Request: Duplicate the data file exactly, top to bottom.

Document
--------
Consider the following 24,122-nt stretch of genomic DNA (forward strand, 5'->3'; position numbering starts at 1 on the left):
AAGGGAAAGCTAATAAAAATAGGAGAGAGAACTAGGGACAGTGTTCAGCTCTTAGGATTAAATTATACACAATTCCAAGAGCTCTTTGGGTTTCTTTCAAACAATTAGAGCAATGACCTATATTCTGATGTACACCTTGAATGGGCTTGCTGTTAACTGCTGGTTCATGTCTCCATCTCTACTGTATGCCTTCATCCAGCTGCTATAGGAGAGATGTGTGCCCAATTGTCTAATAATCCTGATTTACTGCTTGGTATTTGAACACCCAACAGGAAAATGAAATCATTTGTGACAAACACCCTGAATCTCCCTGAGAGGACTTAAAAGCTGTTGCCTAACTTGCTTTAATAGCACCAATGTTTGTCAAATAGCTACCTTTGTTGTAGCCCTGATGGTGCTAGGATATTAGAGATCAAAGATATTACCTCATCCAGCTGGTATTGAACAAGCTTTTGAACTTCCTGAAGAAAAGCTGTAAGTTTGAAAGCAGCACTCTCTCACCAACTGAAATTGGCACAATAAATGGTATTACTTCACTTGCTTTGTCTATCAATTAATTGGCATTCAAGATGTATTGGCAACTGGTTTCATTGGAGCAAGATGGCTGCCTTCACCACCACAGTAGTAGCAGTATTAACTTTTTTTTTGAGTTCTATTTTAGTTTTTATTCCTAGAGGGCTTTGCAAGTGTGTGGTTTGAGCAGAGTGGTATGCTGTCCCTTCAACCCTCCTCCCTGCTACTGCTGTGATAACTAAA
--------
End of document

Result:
Consider the following 24,122-nt stretch of genomic DNA (forward strand, 5'->3'; position numbering starts at 1 on the left):
AAGGGAAAGCTAATAAAAATAGGAGAGAGAACTAGGGACAGTGTTCAGCTCTTAGGATTAAATTATACACAATTCCAAGAGCTCTTTGGGTTTCTTTCAAACAATTAGAGCAATGACCTATATTCTGATGTACACCTTGAATGGGCTTGCTGTTAACTGCTGGTTCATGTCTCCATCTCTACTGTATGCCTTCATCCAGCTGCTATAGGAGAGATGTGTGCCCAATTGTCTAATAATCCTGATTTACTGCTTGGTATTTGAACACCCAACAGGAAAATGAAATCATTTGTGACAAACACCCTGAATCTCCCTGAGAGGACTTAAAAGCTGTTGCCTAACTTGCTTTAATAGCACCAATGTTTGTCAAATAGCTACCTTTGTTGTAGCCCTGATGGTGCTAGGATATTAGAGATCAAAGATATTACCTCATCCAGCTGGTATTGAACAAGCTTTTGAACTTCCTGAAGAAAAGCTGTAAGTTTGAAAGCAGCACTCTCTCACCAACTGAAATTGGCACAATAAATGGTATTACTTCACTTGCTTTGTCTATCAATTAATTGGCATTCAAGATGTATTGGCAACTGGTTTCATTGGAGCAAGATGGCTGCCTTCACCACCACAGTAGTAGCAGTATTAACTTTTTTTTTGAGTTCTATTTTAGTTTTTATTCCTAGAGGGCTTTGCAAGTGTGTGGTTTGAGCAGAGTGGTATGCTGTCCCTTCAACCCTCCTCCCTGCTACTGCTGTGATAACTAAA